Every owner wants their dog to look their best at all times. A shiny coat free of dirt helps keep them healthy and away from nasty bugs which can lead them to become ill if left untreated. Stains can be made not just by mud and dirt but also from the saliva they produce themselves both from their eyes (tears) and from drooling.
Saliva can end up staining their lovely coats and if left unwashed can become matted and hard, it can even end up being outright unhygienic leaving the owner to have to cut the salivated hair out as it can’t be washed.
This quick and handy guide will help you be able to easily remove saliva stains from dog fur to get it back to its best without distressing them leading to a regular grooming routine so that it never becomes a problem.
How to clean saliva stains from a dog
Some dogs with light coloured fur have the issue where stains are much more visible such as those with white hair. They will inevitably always look like they’ve got stained whether it’s saliva, mud, urine or even poo. Therefore, regular grooming with a quality dog shampoo is essential but be careful not to wash them too often. You can even wash them without shampoo if you’re desperate.
Having a good grooming schedule can help you avoid the build up of saliva but if they have an underlying condition regular grooming will only paper over the cracks.
Use Pet Wipes
Purpose made pet wipes can wipe away the saliva before it gets a chance to stain and clump the hair together. They are easily available, cheap and hypoallergenic so won’t cause any itchiness.
Pet wipes are ideal in general as they can also be used to clean their anus if they haven’t had a clean poo and of course to wipe down muddy paws after a muddy walk in the park.
- Biological wipes for dogs and cats, made with shea butter, aloe vera and chamomile
Trim the hair
Gently trimming the affected hair can remove the stains with brute force. This should only be done if the saliva stains can’t be washed away and has been left untreated for too long.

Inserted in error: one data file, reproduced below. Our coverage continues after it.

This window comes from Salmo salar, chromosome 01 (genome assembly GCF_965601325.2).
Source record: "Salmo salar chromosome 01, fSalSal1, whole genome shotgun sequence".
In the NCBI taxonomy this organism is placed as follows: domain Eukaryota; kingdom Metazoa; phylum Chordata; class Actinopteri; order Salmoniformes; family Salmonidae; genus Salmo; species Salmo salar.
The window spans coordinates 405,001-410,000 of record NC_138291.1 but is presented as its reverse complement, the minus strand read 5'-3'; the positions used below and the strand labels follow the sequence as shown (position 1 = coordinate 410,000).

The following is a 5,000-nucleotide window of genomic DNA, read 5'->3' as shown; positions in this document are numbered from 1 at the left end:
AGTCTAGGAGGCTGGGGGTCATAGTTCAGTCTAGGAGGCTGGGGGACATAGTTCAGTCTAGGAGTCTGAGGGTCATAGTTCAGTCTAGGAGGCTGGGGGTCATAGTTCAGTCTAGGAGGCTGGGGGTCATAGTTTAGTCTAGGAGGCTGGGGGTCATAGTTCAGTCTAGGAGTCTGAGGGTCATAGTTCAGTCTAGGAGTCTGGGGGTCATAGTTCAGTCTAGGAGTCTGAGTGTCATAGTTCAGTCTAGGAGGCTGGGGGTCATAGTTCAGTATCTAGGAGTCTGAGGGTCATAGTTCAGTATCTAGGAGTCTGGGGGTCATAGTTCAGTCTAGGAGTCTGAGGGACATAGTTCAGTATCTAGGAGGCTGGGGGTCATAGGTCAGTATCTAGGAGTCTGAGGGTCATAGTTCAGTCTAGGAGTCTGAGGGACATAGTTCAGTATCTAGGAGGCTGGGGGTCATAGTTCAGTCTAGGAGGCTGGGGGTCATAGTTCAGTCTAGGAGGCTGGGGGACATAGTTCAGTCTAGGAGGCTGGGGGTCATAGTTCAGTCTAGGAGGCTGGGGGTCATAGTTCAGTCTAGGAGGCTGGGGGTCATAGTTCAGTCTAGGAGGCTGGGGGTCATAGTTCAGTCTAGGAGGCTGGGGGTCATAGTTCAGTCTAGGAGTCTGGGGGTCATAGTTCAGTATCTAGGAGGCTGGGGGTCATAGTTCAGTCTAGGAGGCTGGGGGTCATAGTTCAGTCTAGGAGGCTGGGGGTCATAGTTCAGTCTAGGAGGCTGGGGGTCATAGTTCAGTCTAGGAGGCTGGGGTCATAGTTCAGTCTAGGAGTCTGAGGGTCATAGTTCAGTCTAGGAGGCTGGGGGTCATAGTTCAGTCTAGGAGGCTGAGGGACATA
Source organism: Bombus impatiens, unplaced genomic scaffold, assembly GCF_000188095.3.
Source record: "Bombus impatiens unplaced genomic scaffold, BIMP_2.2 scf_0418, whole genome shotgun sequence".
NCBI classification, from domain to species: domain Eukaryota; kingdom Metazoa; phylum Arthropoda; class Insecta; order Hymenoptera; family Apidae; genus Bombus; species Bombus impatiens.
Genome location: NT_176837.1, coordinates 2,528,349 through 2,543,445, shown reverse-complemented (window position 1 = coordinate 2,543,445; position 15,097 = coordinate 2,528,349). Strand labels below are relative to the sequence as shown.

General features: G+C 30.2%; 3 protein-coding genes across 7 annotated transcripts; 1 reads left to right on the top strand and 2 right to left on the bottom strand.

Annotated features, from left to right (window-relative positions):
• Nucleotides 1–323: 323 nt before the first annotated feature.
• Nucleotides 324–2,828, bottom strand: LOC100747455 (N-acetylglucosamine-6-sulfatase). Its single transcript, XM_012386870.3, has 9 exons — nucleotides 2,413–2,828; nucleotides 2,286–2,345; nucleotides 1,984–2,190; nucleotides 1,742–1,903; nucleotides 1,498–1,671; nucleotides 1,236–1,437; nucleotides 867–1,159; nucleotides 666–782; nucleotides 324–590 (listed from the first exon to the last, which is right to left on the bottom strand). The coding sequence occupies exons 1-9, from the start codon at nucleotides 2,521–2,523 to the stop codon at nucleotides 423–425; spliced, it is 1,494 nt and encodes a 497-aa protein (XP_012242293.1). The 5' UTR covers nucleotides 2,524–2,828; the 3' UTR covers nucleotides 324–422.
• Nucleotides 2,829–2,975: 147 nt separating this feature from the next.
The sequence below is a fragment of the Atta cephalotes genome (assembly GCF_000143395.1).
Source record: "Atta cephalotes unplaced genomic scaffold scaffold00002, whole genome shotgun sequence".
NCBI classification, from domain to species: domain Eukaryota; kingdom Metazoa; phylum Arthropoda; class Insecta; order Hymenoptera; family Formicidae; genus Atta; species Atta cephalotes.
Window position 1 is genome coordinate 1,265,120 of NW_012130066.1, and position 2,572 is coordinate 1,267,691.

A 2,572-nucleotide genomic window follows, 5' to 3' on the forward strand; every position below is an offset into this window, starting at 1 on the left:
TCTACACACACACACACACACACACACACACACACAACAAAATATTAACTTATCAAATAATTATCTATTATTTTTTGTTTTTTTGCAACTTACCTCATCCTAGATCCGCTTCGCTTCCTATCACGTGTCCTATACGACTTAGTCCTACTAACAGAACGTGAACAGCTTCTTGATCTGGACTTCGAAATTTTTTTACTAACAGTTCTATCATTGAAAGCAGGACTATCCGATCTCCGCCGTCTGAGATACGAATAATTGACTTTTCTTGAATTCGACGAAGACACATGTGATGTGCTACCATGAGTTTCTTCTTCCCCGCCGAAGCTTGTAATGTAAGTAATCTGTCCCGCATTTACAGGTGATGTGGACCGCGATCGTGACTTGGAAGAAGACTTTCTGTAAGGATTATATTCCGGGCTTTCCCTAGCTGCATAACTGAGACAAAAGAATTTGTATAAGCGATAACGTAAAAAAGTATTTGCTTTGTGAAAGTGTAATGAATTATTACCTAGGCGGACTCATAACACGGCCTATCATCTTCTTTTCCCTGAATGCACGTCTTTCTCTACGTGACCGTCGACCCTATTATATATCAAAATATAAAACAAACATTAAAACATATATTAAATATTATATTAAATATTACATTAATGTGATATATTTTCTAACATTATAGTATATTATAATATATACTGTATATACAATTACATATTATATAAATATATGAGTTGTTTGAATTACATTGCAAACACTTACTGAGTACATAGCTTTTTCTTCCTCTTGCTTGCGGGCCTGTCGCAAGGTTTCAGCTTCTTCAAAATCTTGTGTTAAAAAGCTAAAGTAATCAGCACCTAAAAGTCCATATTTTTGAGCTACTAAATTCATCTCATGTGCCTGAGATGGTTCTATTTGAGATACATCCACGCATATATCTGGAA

How do saliva stains appear?
Saliva stains become visually obvious when your dog is over grooming by licking themselves too much. All dogs should be self grooming from time to time but the presence of stains is evidence they are doing it too much because of an underlying issue.
Over licking is an issue when they over groom, they have a skin problem or they are biting themselves because they may have fleas or a fungal infection.
Saliva stains can be red, pink, brown or orange depending on the colour of their fur. It will certainly look darker than their regular colour and may even be clumped together if it’s been left to dry out.
What causes your dog to make saliva stains?
Some form of saliva stains should be expected as a dog’s self groom. However, it should not be excessive and if it is there’s an underlying condition.
Injury or soreness is the main cause of saliva staining as they attempt to lick themselves to relieve the pain. Look around the area of staining to see if there’s any dry skin, redness or laceration. If you do find it we don’t recommend self medication, instead consult your veterinarian to see if they may be suffering from allergies or other skin problems.
Stress can cause your dog to over-groom leading to excessive licking. Have there been any major changes in their life recently? Is your dog bored with nothing better to do? Consider walking them more or provide them with quality toys and games.
Last update on 2021-10-26 / Affiliate links / Images from Amazon Product Advertising API